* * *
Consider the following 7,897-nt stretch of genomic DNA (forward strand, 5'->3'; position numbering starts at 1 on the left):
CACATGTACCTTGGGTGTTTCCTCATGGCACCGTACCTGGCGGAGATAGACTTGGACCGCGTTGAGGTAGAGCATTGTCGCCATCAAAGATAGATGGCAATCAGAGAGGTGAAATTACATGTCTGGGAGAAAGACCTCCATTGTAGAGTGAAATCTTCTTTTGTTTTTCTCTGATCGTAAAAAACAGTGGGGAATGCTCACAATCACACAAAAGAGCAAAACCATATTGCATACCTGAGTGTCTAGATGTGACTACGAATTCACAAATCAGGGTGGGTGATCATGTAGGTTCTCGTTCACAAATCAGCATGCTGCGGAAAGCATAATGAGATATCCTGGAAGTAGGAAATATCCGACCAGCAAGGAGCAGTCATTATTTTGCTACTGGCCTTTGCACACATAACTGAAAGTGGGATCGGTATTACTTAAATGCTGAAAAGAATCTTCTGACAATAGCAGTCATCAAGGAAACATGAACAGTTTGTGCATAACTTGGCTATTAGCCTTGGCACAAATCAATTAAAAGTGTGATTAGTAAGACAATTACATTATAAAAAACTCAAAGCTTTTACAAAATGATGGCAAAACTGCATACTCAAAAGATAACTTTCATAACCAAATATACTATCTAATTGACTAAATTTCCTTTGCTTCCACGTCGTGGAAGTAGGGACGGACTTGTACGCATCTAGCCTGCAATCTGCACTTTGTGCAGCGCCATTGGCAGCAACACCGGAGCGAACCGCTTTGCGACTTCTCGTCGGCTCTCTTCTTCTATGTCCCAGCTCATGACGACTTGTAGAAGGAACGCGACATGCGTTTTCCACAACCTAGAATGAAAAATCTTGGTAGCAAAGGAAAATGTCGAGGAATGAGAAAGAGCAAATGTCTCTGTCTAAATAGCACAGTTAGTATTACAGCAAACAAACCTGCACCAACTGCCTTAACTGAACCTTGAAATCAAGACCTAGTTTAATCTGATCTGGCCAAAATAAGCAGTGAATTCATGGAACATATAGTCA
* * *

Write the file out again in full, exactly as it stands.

Consider the following 7,897-nt stretch of genomic DNA (forward strand, 5'->3'; position numbering starts at 1 on the left):
CACATGTACCTTGGGTGTTTCCTCATGGCACCGTACCTGGCGGAGATAGACTTGGACCGCGTTGAGGTAGAGCATTGTCGCCATCAAAGATAGATGGCAATCAGAGAGGTGAAATTACATGTCTGGGAGAAAGACCTCCATTGTAGAGTGAAATCTTCTTTTGTTTTTCTCTGATCGTAAAAAACAGTGGGGAATGCTCACAATCACACAAAAGAGCAAAACCATATTGCATACCTGAGTGTCTAGATGTGACTACGAATTCACAAATCAGGGTGGGTGATCATGTAGGTTCTCGTTCACAAATCAGCATGCTGCGGAAAGCATAATGAGATATCCTGGAAGTAGGAAATATCCGACCAGCAAGGAGCAGTCATTATTTTGCTACTGGCCTTTGCACACATAACTGAAAGTGGGATCGGTATTACTTAAATGCTGAAAAGAATCTTCTGACAATAGCAGTCATCAAGGAAACATGAACAGTTTGTGCATAACTTGGCTATTAGCCTTGGCACAAATCAATTAAAAGTGTGATTAGTAAGACAATTACATTATAAAAAACTCAAAGCTTTTACAAAATGATGGCAAAACTGCATACTCAAAAGATAACTTTCATAACCAAATATACTATCTAATTGACTAAATTTCCTTTGCTTCCACGTCGTGGAAGTAGGGACGGACTTGTACGCATCTAGCCTGCAATCTGCACTTTGTGCAGCGCCATTGGCAGCAACACCGGAGCGAACCGCTTTGCGACTTCTCGTCGGCTCTCTTCTTCTATGTCCCAGCTCATGACGACTTGTAGAAGGAACGCGACATGCGTTTTCCACAACCTAGAATGAAAAATCTTGGTAGCAAAGGAAAATGTCGAGGAATGAGAAAGAGCAAATGTCTCTGTCTAAATAGCACAGTTAGTATTACAGCAAACAAACCTGCACCAACTGCCTTAACTGAACCTTGAAATCAAGACCTAGTTTAATCTGATCTGGCCAAAATAAGCAGTGAATTCATGGAACATATAGTCA